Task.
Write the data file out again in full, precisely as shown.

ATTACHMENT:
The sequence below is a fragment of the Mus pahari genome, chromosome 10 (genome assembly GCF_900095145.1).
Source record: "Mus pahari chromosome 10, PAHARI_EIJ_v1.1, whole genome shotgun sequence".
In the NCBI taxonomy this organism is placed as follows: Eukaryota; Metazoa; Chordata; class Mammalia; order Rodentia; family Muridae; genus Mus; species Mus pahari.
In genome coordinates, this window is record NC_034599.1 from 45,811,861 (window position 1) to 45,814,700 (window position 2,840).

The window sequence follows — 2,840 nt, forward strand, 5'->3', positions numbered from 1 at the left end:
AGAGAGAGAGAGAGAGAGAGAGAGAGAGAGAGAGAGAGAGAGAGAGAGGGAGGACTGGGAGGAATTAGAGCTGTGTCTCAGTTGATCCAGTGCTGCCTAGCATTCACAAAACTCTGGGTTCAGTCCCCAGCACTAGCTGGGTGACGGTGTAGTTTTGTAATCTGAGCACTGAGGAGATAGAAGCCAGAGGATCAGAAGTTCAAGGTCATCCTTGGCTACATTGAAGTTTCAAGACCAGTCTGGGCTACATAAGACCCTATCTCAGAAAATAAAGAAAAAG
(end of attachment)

The sequence below is a fragment of the Mus pahari genome, chromosome 10 (genome assembly GCF_900095145.1).
Source record: "Mus pahari chromosome 10, PAHARI_EIJ_v1.1, whole genome shotgun sequence".
In the NCBI taxonomy this organism is placed as follows: Eukaryota; Metazoa; Chordata; class Mammalia; order Rodentia; family Muridae; genus Mus; species Mus pahari.
In genome coordinates, this window is record NC_034599.1 from 45,811,861 (window position 1) to 45,814,700 (window position 2,840).

The window sequence follows — 2,840 nt, forward strand, 5'->3', positions numbered from 1 at the left end:
AGAGAGAGAGAGAGAGAGAGAGAGAGAGAGAGAGAGAGAGAGAGAGAGGGAGGACTGGGAGGAATTAGAGCTGTGTCTCAGTTGATCCAGTGCTGCCTAGCATTCACAAAACTCTGGGTTCAGTCCCCAGCACTAGCTGGGTGACGGTGTAGTTTTGTAATCTGAGCACTGAGGAGATAGAAGCCAGAGGATCAGAAGTTCAAGGTCATCCTTGGCTACATTGAAGTTTCAAGACCAGTCTGGGCTACATAAGACCCTATCTCAGAAAATAAAGAAAAAG